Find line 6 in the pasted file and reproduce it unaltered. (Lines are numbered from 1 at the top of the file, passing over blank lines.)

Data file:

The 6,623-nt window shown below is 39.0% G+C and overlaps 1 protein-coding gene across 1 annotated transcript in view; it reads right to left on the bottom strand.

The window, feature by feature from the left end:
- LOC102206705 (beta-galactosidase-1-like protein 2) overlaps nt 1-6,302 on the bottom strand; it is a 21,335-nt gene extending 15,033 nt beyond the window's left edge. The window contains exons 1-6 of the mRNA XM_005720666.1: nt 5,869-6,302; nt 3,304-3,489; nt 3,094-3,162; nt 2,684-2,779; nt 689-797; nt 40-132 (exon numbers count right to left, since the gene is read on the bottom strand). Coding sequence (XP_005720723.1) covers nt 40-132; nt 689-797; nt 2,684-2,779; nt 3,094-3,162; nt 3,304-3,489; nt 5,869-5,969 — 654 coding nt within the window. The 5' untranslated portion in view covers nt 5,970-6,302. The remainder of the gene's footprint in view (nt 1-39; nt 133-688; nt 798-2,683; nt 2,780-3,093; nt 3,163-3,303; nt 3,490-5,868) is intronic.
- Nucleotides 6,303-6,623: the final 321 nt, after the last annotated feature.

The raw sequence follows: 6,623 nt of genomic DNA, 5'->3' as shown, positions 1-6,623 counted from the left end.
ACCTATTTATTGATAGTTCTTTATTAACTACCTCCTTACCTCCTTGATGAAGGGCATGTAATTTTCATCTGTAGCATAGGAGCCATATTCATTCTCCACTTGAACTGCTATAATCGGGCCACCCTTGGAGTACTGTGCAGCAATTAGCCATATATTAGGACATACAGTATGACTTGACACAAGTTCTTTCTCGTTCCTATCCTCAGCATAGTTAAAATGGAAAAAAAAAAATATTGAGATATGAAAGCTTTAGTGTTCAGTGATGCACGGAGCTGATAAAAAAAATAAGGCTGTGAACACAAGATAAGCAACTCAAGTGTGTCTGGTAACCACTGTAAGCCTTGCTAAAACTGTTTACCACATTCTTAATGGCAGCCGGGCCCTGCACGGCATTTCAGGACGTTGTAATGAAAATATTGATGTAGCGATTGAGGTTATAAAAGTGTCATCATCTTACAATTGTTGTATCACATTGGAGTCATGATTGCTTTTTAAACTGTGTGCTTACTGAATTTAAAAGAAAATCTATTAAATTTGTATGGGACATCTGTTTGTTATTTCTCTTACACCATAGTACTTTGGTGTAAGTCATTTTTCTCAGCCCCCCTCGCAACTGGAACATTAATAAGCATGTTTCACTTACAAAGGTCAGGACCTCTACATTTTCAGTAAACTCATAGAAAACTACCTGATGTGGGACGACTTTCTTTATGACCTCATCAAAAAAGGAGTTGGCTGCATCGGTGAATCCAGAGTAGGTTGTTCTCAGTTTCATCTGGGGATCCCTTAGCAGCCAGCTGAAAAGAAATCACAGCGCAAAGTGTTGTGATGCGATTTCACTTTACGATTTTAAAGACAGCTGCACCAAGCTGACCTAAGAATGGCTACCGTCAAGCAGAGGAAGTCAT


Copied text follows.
ACCTATTTATTGATAGTTCTTTATTAACTACCTCCTTACCTCCTTGATGAAGGGCATGTAATTTTCATCTGTAGCATAGGAGCCATATTCATTCTCCACTTGAACTGCTATAATCGGGCCACCCTTGGAGTACTGTGCAGCAATTAGCCATATATTAGGACATACAGTATGACTTGACACAAGTTCTTTCTCGTTCCTATCCTCAGCATAGTTAAAATGGAAAAAAAAAAATATTGAGATATGAAAGCTTTAGTGTTCAGTGATGCACGGAGCTGATAAAAAAAATAAGGCTGTGAACACAAGATAAGCAACTCAAGTGTGTCTGGTAACCACTGTAAGCCTTGCTAAAACTGTTTACCACATTCTTAATGGCAGCCGGGCCCTGCACGGCATTTCAGGACGTTGTAATGAAAATATTGATGTAGCGATTGAGGTTATAAAAGTGTCATCATCTTACAATTGTTGTATCACATTGGAGTCATGATTGCTTTTTAAACTGTGTGCTTACTGAATTTAAAAGAAAATCTATTAAATTTGTATGGGACATCTGTTTGTTATTTCTCTTACACCATAGTACTTTGGTGTAAGTCATTTTTCTCAGCCCCCCTCGCAACTGGAACATTAATAAGCATGTTTCACTTACAAAGGTCAGGACCTCTACATTTTCAGTAAACTCATAGAAAACTACCTGATGTGGGACGACTTTCTTTATGACCTCATCAAAAAAGGAGTTGGCTGCATCGGTGAATCCAGAGTAGGTTGTTCTCAGTTTCATCTGGGGATCCCTTAGCAGCCAGCTGAAAAGAAATCACAGCGCAAAGTGTTGTGATGCGATTTCACTTTACGATTTTAAAGACAGCTGCACCAAGCTGACCTAAGAATGGCTACCGTCAAGCAGAGGAAGTCAT